You cannot force employees to work without pay, under any circumstances, and docking pay beyond a few unworked minutes is typically a smart route either. Instead, consider how you can remove privileges or assign work that causes late employees to make up for the added stress caused by working late. For example, employees may need to take the most difficult calls each day that they arrive late, or for a number of hours according to the number of times they have been late in a month.
Of course, the ideal solution is to help employees reduce lateness and find solutions that minimise the risk of employee lateness. Increasing accountability can help.
Increase On-Time Accountability
Accountability can guide employees to take their arrival time more seriously and to plan ahead to avoid arriving late.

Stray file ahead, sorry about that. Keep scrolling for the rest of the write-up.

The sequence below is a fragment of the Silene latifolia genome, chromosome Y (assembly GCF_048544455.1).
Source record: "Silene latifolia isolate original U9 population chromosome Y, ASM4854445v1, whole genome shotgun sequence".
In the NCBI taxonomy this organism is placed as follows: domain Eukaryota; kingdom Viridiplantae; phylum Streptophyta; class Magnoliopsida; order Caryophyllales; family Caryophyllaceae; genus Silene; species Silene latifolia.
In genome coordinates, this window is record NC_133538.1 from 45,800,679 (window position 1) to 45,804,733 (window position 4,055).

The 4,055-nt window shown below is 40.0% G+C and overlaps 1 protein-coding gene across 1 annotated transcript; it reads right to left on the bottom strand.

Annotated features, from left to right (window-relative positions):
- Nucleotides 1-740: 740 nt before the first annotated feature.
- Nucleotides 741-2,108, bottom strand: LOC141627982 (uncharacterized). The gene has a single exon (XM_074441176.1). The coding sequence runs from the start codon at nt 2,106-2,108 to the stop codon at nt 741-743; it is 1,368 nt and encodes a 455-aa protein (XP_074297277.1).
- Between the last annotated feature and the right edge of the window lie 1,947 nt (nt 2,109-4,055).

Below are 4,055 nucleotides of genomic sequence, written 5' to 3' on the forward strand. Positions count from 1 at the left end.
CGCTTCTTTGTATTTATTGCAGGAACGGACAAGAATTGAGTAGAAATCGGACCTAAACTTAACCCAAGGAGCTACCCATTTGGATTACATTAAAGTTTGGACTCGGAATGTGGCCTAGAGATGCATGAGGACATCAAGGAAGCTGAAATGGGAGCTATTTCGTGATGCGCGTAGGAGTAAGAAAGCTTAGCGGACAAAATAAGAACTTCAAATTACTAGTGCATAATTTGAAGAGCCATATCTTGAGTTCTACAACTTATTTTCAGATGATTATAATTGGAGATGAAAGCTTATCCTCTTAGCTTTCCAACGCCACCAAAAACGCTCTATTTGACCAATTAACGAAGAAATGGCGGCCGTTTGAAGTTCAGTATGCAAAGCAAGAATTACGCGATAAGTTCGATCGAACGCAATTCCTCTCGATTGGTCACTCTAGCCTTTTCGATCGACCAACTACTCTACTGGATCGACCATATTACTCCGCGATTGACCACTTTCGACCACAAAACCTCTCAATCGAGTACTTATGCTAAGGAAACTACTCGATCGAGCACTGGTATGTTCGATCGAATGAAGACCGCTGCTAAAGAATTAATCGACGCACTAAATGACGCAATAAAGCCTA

Implement a Clock-In System to Track Arrival
Time clocks are designed to clearly record when an employee arrives down to the minute or second. Employees who punch in are more acutely aware of both their arrival time and the simple fact that their working time has begun. More people will respect start time when a time clock is involved.
Of course, if you are worried about a bottle-neck at the time clock, you can also use a time clock app that requires employees to be within proximity to their workstation in order to clock in.
Hold a Meeting to Start Each Shift
Employees are also more likely to arrive on time when there is direct social pressure for punctuality. One way to do this is to hold a meeting to warm up the team at the beginning of each shift, which begins promptly at clock-in time.
Everyone who is already present holding their coffee can share in touching base each morning, while those who arrive late will be acutely aware that they are the only one arriving late to the team meeting.
Include Punctuality in Performance Reviews
You can also include punctuality in performance reviews. Employees who routinely arrive late will not be able to receive high marks when their punctuality is marked as poor. Those who strive for numerical success or want to line up a raise or promotion will begin to prioritise arriving on-time.